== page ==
Good budgeting takes practice. Blogger Kate Bowler of Domestikatedlife shows how including her student loan payoff goal in her spending plan helped her put them in the rearview mirror.

I used to shudder when I opened the mailbox each month and saw the name of my student loan company in the stack of mail. My monthly check to pay off student loan debt felt painful to write out before I placed in back in the envelope to mail. A monthly ritual that, for a long time, I assumed would go on forever.

I’m happy to report, about a decade after graduating from Northeastern University, the student loans are now in my rearview mirror. How did I get there? I wish I had a secret formula for you, but the answer is one of chipping away at the bills, focusing on savings, and a few late nights of hard work.

I have to confess upfront that I’ve never been very good at saving money. I love the immediate satisfaction of shopping, enjoy spending money on travel, and grew up with a “you can’t take it with you” mindset. The first time that I was really able to focus on a savings goal was when my then fiancé and I were planning for our wedding. We paid for most of the wedding ourselves, and I had a very clear vision of what I wanted. I knew I had to save a certain amount of money to make the whole thing happen, and my sheer focus and determination working towards that dream wedding had me saving every extra penny to meet that goal with my husband.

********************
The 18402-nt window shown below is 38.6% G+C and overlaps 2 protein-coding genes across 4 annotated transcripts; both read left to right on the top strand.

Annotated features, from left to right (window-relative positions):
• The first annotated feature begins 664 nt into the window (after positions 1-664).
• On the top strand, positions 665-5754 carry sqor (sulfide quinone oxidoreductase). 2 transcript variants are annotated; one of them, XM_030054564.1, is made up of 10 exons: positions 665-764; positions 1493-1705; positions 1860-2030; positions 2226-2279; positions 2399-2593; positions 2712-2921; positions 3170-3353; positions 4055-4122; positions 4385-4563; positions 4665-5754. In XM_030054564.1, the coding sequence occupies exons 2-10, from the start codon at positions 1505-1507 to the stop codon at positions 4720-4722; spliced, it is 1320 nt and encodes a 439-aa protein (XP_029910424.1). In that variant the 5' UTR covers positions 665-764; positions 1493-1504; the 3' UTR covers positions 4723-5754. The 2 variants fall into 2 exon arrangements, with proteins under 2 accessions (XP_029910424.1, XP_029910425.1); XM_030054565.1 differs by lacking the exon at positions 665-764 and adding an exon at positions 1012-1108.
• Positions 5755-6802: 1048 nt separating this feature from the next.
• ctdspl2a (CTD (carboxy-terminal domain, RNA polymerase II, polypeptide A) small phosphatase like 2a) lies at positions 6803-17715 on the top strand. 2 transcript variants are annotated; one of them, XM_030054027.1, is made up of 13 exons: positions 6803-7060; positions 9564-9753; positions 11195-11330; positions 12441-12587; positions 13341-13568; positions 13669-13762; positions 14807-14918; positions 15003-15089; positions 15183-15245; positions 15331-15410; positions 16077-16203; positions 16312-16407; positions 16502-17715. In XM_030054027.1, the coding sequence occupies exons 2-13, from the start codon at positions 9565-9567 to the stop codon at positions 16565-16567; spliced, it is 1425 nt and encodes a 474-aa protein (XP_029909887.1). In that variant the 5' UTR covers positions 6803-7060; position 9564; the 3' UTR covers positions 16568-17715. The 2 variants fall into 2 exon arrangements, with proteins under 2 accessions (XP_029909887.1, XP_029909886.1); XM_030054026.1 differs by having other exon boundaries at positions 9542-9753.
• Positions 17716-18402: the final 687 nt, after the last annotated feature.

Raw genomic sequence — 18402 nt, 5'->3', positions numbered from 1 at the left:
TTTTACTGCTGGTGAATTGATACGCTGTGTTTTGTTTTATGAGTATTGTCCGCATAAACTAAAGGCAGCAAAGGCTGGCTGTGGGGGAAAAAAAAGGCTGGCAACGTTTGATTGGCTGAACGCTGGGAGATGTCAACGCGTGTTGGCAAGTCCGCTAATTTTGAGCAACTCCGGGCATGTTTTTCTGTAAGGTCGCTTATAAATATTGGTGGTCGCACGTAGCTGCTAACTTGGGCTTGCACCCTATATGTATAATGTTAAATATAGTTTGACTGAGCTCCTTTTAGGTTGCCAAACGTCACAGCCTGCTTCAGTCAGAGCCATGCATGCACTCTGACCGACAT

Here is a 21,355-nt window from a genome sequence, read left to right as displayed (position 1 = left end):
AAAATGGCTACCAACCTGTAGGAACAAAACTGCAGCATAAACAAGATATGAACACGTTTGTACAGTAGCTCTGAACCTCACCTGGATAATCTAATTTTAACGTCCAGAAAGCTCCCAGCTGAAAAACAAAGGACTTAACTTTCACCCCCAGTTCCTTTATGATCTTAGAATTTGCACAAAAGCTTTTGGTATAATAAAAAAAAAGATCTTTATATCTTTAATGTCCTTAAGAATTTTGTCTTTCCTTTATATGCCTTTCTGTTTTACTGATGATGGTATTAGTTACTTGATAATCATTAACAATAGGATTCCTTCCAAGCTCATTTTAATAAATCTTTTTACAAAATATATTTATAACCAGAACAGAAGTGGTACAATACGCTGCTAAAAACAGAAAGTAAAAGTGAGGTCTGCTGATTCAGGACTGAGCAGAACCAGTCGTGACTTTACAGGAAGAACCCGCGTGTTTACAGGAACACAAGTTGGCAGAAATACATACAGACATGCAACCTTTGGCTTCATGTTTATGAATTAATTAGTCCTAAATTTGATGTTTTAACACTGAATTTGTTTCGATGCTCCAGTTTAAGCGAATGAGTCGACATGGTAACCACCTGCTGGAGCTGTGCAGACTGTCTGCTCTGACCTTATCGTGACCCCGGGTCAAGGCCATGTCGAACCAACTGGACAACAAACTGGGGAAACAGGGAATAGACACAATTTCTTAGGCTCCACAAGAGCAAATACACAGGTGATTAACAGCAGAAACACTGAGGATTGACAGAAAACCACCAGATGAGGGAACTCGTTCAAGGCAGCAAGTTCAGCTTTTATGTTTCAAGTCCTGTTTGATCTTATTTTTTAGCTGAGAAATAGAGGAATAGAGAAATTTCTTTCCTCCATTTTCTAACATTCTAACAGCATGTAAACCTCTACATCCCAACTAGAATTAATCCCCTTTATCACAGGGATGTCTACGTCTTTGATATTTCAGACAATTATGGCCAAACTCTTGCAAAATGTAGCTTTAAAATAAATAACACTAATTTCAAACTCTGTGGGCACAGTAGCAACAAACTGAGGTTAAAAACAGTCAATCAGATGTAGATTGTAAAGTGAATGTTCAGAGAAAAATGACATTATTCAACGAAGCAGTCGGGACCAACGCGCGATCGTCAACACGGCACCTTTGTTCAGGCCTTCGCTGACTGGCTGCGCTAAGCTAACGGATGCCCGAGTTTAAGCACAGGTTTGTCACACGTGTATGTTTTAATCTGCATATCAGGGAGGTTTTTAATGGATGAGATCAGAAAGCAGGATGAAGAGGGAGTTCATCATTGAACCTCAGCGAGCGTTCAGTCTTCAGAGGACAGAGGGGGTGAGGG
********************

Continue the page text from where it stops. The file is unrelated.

Once our wedding was over we realized that we’d gotten into a good rhythm of saving money each month, and could now shift our priorities to a new goal. We both agreed we wanted to save for a house, and at the same time, knock down my student loan debt that was always looming over my head (and in the mailbox!).

Saving for a house and paying off my loans always felt like two goals that existed in conflict of one another. How do I save, save, save, while also paying off big chunks of my college debt? The solution for us was to continue to earmark that savings amount we had started putting away each month for our wedding, and refocus it on the house fund. To start chipping away at the student loan payments, I had to redirect a lot of my “fun money” –as I called it–to the un-fun act of ridding us of that debt.

My fun money came from a few different places. I received a few seasonal bonuses at my day job working in insurance marketing. Those larger sums of income that weren’t part of my monthly paycheck got directed straight to the loans, with a focus on paying off the ones with higher interest rates first. Putting those larger payments towards my debt gave me a feeling of progress and accomplishing something with the money. It would have felt awesome to use that money on a vacation or a shopping spree, but I tried to focus on positive feeling that the progress left instead.